Ulmarra debate continues
LAST week Ulmarra residents shared their first-hand-account of living near the notorious south-end corner as part of The Daily Examiner Let's Not Wait campaign.
Despite major accidents over more than a decade, it seems their pleas for permanent safety measures have fallen on deaf ears.
Things seemed to be looking up when in 2010 a minor safety review was conducted by Roads and Maritime Services. However, residents' hopes of a solution were dashed when the review concluded that a request to extend the village's 50km/h limit south could not be justified.
More than a dozen accidents have occurred since the review and now residents fear that someone has to die on this stretch of road before anyone listens.
Therefore, the aim of last week's campaign was to paint a personal picture of just how dangerous this stretch of the Pacific Highway can be for those living nearby.
It was also a chance for residents to highlight the futility in waiting another two years for what could become a false solution.
But rather than find more supporters to join in the campaign to fix this black spot, their stories instead further fuelled the debate.
A common thread among posters was who to blame for these accidents, primarily faulting motorists for speeding. However a long-term solution had still not been reached amongst debaters.
"There are no 'black spots', the roads are inanimate objects and the media etc, need to blame the drivers,” Bel Wormald posted on The Daily Examiner Facebook page.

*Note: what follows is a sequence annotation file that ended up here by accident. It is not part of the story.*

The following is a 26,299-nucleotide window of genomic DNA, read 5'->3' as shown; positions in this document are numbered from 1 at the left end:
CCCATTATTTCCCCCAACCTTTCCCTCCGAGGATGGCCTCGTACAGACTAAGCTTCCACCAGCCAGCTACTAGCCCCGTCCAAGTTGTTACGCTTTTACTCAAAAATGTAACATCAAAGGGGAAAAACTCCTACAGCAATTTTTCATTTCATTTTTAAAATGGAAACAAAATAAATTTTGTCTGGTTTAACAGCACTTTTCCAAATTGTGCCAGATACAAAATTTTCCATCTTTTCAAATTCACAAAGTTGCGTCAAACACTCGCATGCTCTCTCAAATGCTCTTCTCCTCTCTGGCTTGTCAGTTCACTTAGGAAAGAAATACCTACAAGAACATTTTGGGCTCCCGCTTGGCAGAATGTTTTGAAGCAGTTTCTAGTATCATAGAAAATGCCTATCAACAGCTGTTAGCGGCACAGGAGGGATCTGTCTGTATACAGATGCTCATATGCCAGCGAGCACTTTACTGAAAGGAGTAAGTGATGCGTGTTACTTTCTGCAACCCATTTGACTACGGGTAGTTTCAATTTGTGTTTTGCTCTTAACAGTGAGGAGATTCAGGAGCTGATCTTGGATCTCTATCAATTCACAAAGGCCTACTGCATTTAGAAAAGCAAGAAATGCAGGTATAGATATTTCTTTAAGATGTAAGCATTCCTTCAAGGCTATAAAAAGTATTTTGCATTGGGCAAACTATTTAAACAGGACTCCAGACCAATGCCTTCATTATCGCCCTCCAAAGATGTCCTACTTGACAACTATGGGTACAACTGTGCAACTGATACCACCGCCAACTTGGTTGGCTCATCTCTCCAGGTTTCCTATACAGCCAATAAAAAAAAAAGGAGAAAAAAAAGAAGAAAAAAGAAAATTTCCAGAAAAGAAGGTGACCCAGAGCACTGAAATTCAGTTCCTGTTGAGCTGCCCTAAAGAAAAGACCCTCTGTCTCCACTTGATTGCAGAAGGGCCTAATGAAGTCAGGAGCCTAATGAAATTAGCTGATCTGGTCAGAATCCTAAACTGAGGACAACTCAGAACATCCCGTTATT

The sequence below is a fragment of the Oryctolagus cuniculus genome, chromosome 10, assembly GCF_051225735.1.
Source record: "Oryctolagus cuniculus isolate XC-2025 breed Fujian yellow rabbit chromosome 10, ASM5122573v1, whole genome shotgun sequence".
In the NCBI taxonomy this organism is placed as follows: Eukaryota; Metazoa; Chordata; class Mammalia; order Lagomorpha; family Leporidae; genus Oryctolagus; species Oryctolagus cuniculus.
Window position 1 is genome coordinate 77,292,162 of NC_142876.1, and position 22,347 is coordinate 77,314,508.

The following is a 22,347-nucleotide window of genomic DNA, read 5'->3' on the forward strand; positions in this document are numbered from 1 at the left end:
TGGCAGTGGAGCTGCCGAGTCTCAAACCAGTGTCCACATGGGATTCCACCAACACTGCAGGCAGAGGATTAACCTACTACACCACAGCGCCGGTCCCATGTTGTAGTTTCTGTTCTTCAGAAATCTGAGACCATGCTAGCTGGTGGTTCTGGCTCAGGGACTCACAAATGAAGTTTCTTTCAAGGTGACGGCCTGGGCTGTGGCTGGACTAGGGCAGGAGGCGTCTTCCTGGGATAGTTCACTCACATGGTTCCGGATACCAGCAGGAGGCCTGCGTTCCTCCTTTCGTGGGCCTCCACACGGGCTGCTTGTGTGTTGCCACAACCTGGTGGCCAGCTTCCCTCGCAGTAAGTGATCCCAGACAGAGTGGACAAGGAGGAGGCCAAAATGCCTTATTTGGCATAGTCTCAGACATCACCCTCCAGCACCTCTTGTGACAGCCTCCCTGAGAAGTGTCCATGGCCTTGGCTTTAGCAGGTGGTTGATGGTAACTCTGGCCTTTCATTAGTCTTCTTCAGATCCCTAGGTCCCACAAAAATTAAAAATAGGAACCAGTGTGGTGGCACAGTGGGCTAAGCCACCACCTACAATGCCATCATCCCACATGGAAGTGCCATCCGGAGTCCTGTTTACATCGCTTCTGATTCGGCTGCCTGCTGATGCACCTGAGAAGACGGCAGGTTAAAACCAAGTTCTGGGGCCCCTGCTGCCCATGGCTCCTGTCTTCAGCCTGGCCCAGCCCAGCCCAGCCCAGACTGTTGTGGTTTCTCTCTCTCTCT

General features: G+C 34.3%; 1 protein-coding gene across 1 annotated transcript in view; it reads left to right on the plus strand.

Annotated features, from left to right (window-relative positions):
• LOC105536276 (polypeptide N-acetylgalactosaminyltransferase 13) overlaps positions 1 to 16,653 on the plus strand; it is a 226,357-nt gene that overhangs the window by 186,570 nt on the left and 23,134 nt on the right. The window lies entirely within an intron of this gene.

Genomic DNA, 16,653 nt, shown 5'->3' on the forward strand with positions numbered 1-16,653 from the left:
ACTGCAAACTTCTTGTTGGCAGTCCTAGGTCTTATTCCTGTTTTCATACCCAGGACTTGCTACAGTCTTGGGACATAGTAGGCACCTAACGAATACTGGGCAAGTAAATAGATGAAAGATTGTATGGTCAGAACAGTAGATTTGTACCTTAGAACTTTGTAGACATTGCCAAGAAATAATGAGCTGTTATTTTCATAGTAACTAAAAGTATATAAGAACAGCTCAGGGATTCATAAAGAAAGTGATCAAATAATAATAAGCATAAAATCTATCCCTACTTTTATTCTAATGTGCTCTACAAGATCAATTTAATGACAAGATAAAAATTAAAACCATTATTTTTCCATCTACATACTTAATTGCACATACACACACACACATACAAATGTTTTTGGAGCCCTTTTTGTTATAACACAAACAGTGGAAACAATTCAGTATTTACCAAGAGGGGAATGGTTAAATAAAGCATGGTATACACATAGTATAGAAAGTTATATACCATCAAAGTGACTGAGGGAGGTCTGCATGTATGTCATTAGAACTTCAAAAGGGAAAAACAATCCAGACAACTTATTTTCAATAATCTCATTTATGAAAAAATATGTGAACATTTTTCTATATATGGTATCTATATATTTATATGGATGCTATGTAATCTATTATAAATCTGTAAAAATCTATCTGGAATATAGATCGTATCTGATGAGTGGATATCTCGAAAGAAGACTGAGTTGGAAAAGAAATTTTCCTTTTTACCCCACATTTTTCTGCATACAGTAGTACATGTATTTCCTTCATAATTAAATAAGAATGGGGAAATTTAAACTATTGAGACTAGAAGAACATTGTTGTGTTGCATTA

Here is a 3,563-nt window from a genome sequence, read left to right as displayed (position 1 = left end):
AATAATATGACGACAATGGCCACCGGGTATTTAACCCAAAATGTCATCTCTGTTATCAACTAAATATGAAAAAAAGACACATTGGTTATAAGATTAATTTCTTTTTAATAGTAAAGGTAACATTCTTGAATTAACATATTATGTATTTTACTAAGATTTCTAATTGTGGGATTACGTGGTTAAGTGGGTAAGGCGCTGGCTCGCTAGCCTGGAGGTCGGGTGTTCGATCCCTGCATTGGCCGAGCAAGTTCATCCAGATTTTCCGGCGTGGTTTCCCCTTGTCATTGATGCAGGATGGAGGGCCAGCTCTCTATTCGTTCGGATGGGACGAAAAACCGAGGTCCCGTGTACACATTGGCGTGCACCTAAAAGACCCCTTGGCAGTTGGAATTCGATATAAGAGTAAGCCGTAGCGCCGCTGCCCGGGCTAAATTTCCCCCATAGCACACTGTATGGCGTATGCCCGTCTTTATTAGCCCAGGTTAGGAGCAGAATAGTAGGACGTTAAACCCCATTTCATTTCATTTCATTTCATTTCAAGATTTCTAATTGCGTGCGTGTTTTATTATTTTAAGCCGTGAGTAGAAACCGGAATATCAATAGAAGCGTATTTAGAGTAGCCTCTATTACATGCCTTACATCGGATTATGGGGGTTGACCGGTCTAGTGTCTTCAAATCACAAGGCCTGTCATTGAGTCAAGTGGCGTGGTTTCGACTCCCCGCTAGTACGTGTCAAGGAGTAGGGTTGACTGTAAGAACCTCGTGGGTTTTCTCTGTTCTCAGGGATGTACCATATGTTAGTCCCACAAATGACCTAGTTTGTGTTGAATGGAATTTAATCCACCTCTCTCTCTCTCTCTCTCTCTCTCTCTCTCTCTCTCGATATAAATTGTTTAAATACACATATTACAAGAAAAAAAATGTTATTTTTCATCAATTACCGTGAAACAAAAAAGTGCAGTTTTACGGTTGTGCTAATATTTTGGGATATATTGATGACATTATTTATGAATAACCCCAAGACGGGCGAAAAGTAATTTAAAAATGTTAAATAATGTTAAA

What others have said
Mathew Bytheway: Changing the speed limit isn't going to solve anything besides putting in another sign for people to ignore cause they are in too much of a hurry.
Amy Morgan: Everyone saying the black spot will be gone in two years has not thought about the fact the old highway will still be used as the main Grafton exit something else needs to be put into place.
Tim Moran: I have driven that road thousands of times. I don't think it is a bad stretch of road and
the speed limit is fine. I would be willing to bet mobile phones, driving tired, alcohol or drugs have contributed to many of the crashes.
Troy Cummins: A speed camera may help but lowering the speed limits that are already 50 I don't think it will do much. Speed limits don't help people who fall asleep.
Christopher Blanchard: Put a speed camera in or near the town and the residents will be complaining about the noise of engine brakes.
Chloe Adams: Those first two sharp corners coming into Ulmarra heading north is a joke. You can't see what's coming around the bend, at times you've gotta pretty much move over to allow a trucks to pass.